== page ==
Serving the community
Just as a faith minister has their ‘flock’ or parish, I very much regard where I live and work as the community I serve. Being a celebrant has presented many opportunities to get involved and contribute to community benefit beyond planning and conducting funeral ceremonies from memorial rose planting events at private nursing homes for former residents to presenting talks to local groups.
What is key is that these extra curricula voluntary activities help to promote choice in funeral planning and foster links which are mutually beneficial. It puts the services you offer on the radar of people who might not have attended a funeral you have conducted and it is invaluable when demonstrating compassion for each other.
Be a force for good
You get a privileged perspective on the social and economic issues and challenges for a local community through your work as a celebrant. Plymouth I am sure is no different to other cities where sudden adult death, drug and alcohol abuse and suicide are not uncommon.
I am increasingly conducting funerals for people with mental health illness who took their own lives. I personally feel, having witnessed the devastating impact of suicide on families and friends, that I can play a greater part in changing public attitude to mental health matters. We really need to do everything we can to dispel the taboo and stigma associated with mental health.
The honesty and courage of families never fails to inspire me when they choose not to tip toe around the circumstances which brings people together for a funeral following a suicide. Heartfelt tribute words eloquently speak of the experience of living with someone who battled with depression or other diagnosed mental health conditions.
This is an extract from a eulogy presented by a widow:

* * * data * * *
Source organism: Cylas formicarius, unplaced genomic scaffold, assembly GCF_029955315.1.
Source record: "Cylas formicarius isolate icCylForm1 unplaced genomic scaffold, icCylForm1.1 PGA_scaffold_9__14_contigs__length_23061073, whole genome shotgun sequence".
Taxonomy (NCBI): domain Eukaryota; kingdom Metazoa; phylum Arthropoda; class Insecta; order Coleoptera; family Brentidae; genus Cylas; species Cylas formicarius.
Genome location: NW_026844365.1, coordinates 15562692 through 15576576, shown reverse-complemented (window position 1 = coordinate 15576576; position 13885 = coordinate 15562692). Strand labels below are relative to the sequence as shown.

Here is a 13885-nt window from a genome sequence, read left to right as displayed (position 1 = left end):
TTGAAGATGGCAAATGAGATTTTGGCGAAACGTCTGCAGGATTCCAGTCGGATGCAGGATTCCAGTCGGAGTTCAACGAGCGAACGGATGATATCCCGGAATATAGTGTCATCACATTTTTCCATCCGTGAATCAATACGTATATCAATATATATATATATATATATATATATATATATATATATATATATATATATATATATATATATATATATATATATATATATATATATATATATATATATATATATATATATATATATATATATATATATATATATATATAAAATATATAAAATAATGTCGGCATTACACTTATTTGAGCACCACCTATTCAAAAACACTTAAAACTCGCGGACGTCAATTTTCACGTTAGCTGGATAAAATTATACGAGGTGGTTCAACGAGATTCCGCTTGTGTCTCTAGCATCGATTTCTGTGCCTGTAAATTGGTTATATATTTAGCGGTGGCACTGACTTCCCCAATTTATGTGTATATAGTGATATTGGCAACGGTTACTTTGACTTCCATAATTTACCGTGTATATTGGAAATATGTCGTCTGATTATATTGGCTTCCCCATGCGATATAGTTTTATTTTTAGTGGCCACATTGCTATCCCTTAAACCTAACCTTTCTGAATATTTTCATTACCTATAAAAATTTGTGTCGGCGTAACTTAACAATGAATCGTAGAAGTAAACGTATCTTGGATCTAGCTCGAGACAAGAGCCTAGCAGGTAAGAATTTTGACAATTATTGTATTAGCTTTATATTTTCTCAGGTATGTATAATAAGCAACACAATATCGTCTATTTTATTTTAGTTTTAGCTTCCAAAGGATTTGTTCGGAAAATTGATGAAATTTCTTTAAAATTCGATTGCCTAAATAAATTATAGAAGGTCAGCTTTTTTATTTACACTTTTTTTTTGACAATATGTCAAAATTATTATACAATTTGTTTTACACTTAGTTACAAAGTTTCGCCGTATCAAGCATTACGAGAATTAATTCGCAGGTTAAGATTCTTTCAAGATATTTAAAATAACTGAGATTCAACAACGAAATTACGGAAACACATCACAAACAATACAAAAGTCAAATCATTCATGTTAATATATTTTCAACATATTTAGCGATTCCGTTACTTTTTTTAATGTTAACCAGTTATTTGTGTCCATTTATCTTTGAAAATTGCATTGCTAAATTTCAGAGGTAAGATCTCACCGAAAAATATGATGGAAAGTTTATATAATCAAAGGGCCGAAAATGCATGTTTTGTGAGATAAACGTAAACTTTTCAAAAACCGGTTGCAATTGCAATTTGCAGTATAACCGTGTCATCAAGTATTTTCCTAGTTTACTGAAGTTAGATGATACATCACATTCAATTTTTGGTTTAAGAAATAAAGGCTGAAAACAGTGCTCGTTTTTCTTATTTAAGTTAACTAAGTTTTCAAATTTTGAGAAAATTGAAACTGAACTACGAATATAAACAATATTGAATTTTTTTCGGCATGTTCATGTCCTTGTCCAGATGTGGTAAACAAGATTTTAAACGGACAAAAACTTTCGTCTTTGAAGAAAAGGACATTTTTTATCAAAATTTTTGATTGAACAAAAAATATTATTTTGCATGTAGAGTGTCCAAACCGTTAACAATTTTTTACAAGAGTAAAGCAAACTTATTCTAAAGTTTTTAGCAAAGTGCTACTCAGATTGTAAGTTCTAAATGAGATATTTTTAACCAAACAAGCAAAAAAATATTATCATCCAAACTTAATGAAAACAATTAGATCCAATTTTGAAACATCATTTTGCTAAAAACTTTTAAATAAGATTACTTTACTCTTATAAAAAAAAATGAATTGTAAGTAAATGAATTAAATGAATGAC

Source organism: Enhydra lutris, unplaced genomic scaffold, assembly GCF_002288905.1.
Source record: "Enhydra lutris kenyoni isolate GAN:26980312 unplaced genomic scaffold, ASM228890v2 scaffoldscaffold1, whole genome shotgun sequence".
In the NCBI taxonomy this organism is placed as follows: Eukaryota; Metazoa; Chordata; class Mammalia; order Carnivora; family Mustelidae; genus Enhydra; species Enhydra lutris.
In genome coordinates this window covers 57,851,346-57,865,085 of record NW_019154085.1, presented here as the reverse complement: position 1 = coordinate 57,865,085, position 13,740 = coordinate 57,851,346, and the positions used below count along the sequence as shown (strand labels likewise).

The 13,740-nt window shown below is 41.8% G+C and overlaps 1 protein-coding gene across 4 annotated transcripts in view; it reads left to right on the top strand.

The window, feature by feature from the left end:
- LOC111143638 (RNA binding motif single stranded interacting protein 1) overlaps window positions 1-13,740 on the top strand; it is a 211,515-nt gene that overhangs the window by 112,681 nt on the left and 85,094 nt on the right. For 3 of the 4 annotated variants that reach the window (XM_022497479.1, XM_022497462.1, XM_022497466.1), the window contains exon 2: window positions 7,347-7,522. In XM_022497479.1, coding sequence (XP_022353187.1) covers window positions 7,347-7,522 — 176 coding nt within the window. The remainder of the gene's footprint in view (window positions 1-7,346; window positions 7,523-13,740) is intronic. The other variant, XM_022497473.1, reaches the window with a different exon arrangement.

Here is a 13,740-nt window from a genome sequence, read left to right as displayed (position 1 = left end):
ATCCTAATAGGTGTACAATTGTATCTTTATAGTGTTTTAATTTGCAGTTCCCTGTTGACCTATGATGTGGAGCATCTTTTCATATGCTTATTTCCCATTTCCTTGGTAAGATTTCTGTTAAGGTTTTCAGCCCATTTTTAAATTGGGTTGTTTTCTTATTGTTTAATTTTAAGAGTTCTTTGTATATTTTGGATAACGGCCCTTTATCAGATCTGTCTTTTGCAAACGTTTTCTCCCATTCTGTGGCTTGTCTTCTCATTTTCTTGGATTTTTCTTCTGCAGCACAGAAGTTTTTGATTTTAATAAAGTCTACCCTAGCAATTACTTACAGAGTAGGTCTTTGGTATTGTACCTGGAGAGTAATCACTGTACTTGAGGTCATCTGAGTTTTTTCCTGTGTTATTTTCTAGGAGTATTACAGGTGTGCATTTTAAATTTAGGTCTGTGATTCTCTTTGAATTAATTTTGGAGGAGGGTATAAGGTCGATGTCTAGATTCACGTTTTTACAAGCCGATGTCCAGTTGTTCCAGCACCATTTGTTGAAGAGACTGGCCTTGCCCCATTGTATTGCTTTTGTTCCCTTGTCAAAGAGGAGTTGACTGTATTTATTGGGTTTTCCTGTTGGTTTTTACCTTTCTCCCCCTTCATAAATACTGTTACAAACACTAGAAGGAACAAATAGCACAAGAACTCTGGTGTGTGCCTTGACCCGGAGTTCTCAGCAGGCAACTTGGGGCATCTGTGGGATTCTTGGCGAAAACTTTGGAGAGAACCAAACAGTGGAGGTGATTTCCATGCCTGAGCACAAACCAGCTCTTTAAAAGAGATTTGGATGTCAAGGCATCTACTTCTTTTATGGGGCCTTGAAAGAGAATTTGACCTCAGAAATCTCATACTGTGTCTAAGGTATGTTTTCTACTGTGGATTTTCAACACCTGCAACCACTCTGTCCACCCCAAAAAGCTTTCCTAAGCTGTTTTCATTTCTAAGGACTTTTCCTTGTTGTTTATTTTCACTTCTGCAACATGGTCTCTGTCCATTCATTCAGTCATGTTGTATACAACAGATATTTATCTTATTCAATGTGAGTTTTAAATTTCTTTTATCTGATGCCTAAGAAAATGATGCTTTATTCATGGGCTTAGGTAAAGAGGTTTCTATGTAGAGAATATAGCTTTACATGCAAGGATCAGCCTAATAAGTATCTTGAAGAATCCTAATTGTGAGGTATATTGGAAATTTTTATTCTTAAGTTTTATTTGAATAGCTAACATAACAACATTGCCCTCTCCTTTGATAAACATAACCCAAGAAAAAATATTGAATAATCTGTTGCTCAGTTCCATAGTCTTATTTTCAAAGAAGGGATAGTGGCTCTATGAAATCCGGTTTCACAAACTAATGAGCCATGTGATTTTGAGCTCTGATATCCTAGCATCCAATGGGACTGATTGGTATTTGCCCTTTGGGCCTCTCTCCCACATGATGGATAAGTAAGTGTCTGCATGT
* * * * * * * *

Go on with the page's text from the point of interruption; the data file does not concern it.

“We are grieving for you. Grief I have been told is a cycle with the stages of shock, denial, anger, depression and detachment and finally acceptance. So for many of us here, given it is a matter of two weeks, we probably haven’t even begun to feel the level of despair you did on a daily basis for months on end. How brave you were to battle daily, with your lack of energy, the helplessness and deep sadness in your heart.
“I have always been blessed with a sunny disposition but now have had a small taste and its overwhelming, exhausting, how you functioned I do not know. Only now do I fully understand your favourite Columbo quote, “Sometimes kindness is wiser than the truth.”
A legacy beyond the funeral
Sometimes those working in the funeral service profession feel like they are parachuted in to support the bereaved for only a small part of their journey. Choosing to fundraise for good causes related to issues which lie behind the funerals I conduct feels like a more lasting legacy beyond the funeral taking place.
For example if I present talks to community groups it is in lieu of a donation to the fantastic charity Silverline which supports lonely isolated older people.
On 2 September I am signed up for a sponsored skydive to benefit a local MIND support group. I am doing it in memory of those with mental health illness whose funerals I have had the privilege of conducting. I have raised half of my sponsorship target of £400 so far – visit: https://mydonate.bt.com/fundraisers/wendycoulton1
It’s all small scale activity but is better than doing none I guess.
Building emotional resilience
Working as a celebrant, who is independent of funeral firms or companies, can be a lonely experience with hours sat alone researching and writing scripts for ceremonies. There isn’t the spontaneous workplace banter between colleagues to break up the day or boost your morale.
I value time spent with funeral directors, arrangers and crematorium staff. I consider myself part of the team with a shared aim to serve the bereaved well.
But having the extra connections with the wider community – outside the realm of funerals – is immensely important for my own emotional resilience and maintaining a healthy perspective on life and death.